A drop back on REEF
One of the pulsing topics of Wendy’s Q2 recap was its decision to readjust its REEF plans. The company announced a deal with the delivery-kitchen operator in August 2021 to open 700 models over the next five years across the U.S., Canada, and the U.K.
That figure is now only 100–150, with the majority operating internationally in Canada and the U.K. There are two factors deflating the former outlook. The main is REEF’s decision to shift strategy to operating multiple brands from its locations. The other is U.S. stores are producing AUVs at $500,000 or less (it’s between $500,000 and $1 million in other markets).
Wendy’s is working to reposition vessels into better trade areas. Penegor said the opportunity remains largely in urban markets, where Wendy’s has long been underpenetrated versus top-tier competitors. And it will target that whitespace, whether it’s “cracking the code with REEF, finding another partner, thinking about other ways to traditionally grow into some of those markets,” he said.
Wendy’s expects to approach 140 closures this year, and 35–40 of those will be REEF units. At the end of Q2, the chain had about 70 of them. It should exit 2022 at 65.
Overall, Wendy’s anticipated 2022 net unit growth is now about 3–4 percent, with plans to reach 8,000–8,500 global units by year-end 2025. The brand previously projected to be at 5–6 percent for the year.
“REEF really wanted to shift operating multiple brands from its locations, and they have had some recent challenges with opening some delivery kitchens in certain locations with what it takes to work through the permitting in those markets,” Penegor said. “So we thought it prudent to call down that number.”
Simply, Wendy’s did not want multiple brands out of its kitchens. “We want to dedicate it to Wendy’s, so we will be slow and steady,” he noted. “We still think there is a great urban opportunity to continue to provide access to our brand with some kind of concept in those markets.”
Through the end of July, Wendy’s had more than 70 percent of its total 2022 new unit growth open or under construction. There are over 200 potential franchise candidates in the pipeline. Year-to-date, Wendy’s has opened 74 locations (net of 45) and 140 globally (net of 91).
In an email to QSR, a REEF spokesperson called Wendy’s, "an early adopter of the REEF model and one of the most forward-thinking of our partners."
"We are excited to continue innovating together with a focus on doubling down internationally where we’ve seen very strong economics in our current partnership," the company continued. "As REEF continues to focus on profitable growth we are committed to increasing productivity and efficiency by delivering multiple brands from every kitchen in our ecosystem—when deploying our multi-brand model we have already seen the average sales per kitchen double over the last year.”
Breakfast and other trends
Wendy’s maintained breakfast sales volumes versus the prior year and grew its category meal share, Penegor said. The activity was fueled by another run of Wendy’s Buck Biscuit promotion and awareness messaging. Sales volumes reached north of $2,700, up from $2,500 in Q1, and ahead of the breakeven mark of $2,000. Despite challenges in the daypart as consumer mobility remains soft, Wendy’s expects year-over-year U.S. breakfast sales growth of about 10 percent this year, as well as reaching its $3,000 weekly target.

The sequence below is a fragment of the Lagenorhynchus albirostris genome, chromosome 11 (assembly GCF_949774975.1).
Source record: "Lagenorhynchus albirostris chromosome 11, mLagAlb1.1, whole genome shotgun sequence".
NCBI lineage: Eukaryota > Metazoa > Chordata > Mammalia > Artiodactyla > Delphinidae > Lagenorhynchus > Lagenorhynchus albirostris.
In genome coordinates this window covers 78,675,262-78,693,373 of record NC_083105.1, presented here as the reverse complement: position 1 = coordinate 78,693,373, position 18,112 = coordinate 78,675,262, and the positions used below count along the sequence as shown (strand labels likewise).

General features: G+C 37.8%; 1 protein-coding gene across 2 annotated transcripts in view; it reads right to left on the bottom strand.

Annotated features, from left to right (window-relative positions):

French Toast Sticks, which launched in August, should generate incremental visits and add-ons, Penegor said. Additionally, it gives Wendy’s a product to draw in families and kids, which it hasn’t had previously. Wendy’s has $16 million committed globally this year to breakfast advertising.
“If you look at the category, you’re seeing more folks consume their food at home and grab the drink on the way. So you’re seeing folks grab a C-store beverage or seeing folks go to the traditional coffee houses,” Penegor said. “A lot of the function of the share growth is when you look at some of the year-on-year comparisons. And there is still a little bit of noise out there in the comparisons. So you have seen the overall [quick-service] burger category and breakfast soften. We actually held our growth year-on-year.”
Global digital sales reached mix of 10 percent in Q2. International boasted about 15 percent and some markets, like Canada, are witnessing especially strong digital usage for breakfast. In the U.K., for instance, digital eclipsed 70 percent.
Stateside, it comprised just over 9 percent of overall sales in Q2 and bumped 2.5 percent quarter-over-quarter. Wendy’s grew its monthly active users by 5 percent.
Wendy’s also recently unveiled a new global restaurant design the company expects to lower build costs by about 10 percent. It will focus on optimized layouts that “deliver convenience, speed, and accuracy for our crew and our customers across all order and fulfillment channels,” Penegor said.
What it broadly does, Plosch added, is embrace digital in Wendy’s design. It has a dedicated delivery pickup window. The kitchen is reconfigured. “So, literally, you have to do way less steps to get all your tasks done,” he said. “That drives operating efficiencies. And we are also embracing whole mobile orders with all shelving and dedicated shelving units and dedicated parking, so that the friction for the consumer is much more reduced and the friction for the crews is much more reduced.”